Terry Collins and PGSS Campaign Win Carnegie Science Awards
By Ben Panko
The Carnegie Science Center has named green chemistry expert Terry Collins and the Pennsylvania Governor’s School for the Sciences (PGSS) Campaign winners of its Carnegie Science Awards.
Collins, the Teresa Heinz Professor of Green Chemistry at Carnegie Mellon University, has received this year's Environmental Award from the Carnegie Science Center for his innovative work in low-cost yet highly effective water purification.
Dozens of synthetic compounds used by people today in household products, medicines, foods and pesticides are micropollutants — substances that can harm humans and the environment in relatively small amounts. Most of these chemicals end up washed down drains into our wastewater, where traditional treatment methods are unable to fully remove them. Instead, they are released into streams, rivers and lakes where they can eventually return to us in our drinking water. Similarly, micropollutants often contaminate agricultural and industrial wastewater.
For more than two decades, Collins, who directs Carnegie Mellon's Institute for Green Science, has been perfecting a technique to remove those micropollutants in a safe, effective and affordable way. He has developed a group of catalysts known as NewTAML activators that act like oxidizing enzymes to break down harmful chemicals in water. NewTAML catalyst technologies have been repeatedly shown to easily and safely remove from water harmful endocrine disrupting chemicals such as natural and synthetic estrogens and BPA, a compound used in making many plastics and can linings, triclosan, a common disinfectant, and many other drugs that can harm aquatic organisms at low doses.
"Dr. Terry Collins is a pioneer in the field of green chemistry, and his body of work, particularly his advancements in water treatment, make him a wonderful awardee in this category," said Chris Hartigan, Chair of the Selection Committee for the Environmental Award. "Green chemistry and innovative water-treatment technologies are vital to maintaining and improving our standard of living, while reducing toxic impacts to our environment."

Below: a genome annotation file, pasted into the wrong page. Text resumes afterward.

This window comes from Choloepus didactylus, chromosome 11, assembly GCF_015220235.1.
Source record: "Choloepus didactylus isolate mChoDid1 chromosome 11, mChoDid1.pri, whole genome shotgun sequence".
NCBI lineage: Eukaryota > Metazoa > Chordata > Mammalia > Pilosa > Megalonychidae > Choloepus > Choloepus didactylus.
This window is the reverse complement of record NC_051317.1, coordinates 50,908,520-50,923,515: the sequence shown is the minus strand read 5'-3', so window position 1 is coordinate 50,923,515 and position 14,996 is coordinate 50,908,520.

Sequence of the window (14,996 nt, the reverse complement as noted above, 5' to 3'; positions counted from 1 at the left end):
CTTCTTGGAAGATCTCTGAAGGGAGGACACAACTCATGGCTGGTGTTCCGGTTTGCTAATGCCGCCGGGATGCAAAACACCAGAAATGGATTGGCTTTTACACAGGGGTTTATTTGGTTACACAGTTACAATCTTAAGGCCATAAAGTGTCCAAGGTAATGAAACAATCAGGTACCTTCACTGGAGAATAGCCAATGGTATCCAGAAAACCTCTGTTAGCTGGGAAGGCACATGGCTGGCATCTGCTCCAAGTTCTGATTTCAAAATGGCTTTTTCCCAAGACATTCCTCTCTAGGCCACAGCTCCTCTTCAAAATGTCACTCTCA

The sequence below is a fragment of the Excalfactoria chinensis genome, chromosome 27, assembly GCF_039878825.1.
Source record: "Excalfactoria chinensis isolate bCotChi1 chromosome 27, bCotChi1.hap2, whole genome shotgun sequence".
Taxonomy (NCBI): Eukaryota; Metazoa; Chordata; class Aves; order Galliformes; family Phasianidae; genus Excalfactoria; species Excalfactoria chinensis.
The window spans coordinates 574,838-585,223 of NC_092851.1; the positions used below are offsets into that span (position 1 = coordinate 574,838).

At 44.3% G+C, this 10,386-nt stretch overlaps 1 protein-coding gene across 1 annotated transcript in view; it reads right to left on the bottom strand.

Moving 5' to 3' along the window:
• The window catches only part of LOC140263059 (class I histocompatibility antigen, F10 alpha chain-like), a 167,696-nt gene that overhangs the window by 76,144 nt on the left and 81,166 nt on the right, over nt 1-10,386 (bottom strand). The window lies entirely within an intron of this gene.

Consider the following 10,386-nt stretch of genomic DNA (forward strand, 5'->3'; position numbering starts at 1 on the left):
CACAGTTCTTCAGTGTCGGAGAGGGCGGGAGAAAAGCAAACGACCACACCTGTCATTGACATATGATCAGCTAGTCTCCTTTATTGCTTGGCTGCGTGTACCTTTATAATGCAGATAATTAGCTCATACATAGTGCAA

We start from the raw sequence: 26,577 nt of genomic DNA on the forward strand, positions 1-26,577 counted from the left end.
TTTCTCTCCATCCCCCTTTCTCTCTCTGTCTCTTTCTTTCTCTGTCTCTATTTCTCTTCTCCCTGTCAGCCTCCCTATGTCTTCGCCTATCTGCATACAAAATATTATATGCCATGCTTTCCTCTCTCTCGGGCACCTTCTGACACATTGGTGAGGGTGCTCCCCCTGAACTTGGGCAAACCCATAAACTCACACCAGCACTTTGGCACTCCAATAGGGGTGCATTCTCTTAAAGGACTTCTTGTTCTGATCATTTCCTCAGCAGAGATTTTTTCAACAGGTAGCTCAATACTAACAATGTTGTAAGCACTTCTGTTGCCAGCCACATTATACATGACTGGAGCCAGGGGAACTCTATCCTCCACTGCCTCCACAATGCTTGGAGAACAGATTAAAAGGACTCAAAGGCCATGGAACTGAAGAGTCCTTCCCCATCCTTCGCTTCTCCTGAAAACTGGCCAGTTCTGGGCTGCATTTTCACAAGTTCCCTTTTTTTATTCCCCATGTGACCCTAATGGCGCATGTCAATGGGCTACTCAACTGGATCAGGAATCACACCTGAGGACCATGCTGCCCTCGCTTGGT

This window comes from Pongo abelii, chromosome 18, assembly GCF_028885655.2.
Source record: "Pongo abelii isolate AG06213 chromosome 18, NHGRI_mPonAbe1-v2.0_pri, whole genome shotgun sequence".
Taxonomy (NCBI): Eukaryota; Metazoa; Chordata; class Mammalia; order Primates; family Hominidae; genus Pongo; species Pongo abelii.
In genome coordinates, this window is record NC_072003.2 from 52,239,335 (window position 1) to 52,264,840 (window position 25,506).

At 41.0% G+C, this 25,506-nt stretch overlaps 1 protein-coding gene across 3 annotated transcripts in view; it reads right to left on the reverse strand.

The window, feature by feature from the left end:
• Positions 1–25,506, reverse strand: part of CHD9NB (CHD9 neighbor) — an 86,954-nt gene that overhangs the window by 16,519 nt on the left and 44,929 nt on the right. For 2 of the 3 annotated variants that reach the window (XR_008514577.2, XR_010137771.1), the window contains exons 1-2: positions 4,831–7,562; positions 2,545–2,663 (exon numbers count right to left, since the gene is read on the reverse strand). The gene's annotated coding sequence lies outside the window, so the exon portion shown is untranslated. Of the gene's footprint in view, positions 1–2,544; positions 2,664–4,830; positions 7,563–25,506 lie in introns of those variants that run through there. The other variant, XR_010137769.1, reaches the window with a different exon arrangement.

The Pennsylvania Governor’s School for the Sciences (PGSS) Campaign received the Leadership in Stem Education Award for its work in restarting the PGSS and for its sustained efforts to attract funding and support for the program that offers an immersive experience for the state’s top science students.
PGSS, which is hosted by Carnegie Mellon’s Mellon College of Science, first began in 1982 as one of a number of Governor’s Schools of Excellence. The Governor’s School Program was cut from the state budget in 2009. This was a great disappointment to PGSS alumni who felt that the program was a pivotal part of their lives. The alumni established the PGSS Campaign to help bring the program back and they raised enough money to reestablish the program in 2013. They have continued to work to raise funds from individual donors, including alumni, parents and friends of the program, and corporate sponsors. The PGSS Campaign hopes to support the program through 2019.
“PGSS has been transformational for the students who participate. It gives them the opportunity to live alongside likeminded students as they develop skills that will help them as they pursue further education and careers in science,” said Barry Luokkala, PGSS program director and teaching professor of physics at Carnegie Mellon. “The campaign itself is a testament to the impact the program has on students. The PGSS Campaign has ensured that we can bring the same experience to students now and into the future.”
In the program approximately 60 rising high school seniors from across the state come to Carnegie Mellon’s Pittsburgh campus for the 5-week-long program. They take courses in biology, chemistry, computer science, math, physics and a range of electives. The highlight of the program is a self-guided team research project on a topic of their choosing, which is supervised by a PGSS faculty member.
The Carnegie Science Awards were established in 1997 to recognize and promote outstanding science and technology achievements in western Pennsylvania. More than 550 organizations and individuals have been recognized by the awards in the fields of science, technology and education for their impact on the region’s industrial, academic and environmental vitality.
The Carnegie Science Awards will be presented at a banquet on May 4 at the Carnegie Music Hall in Oakland.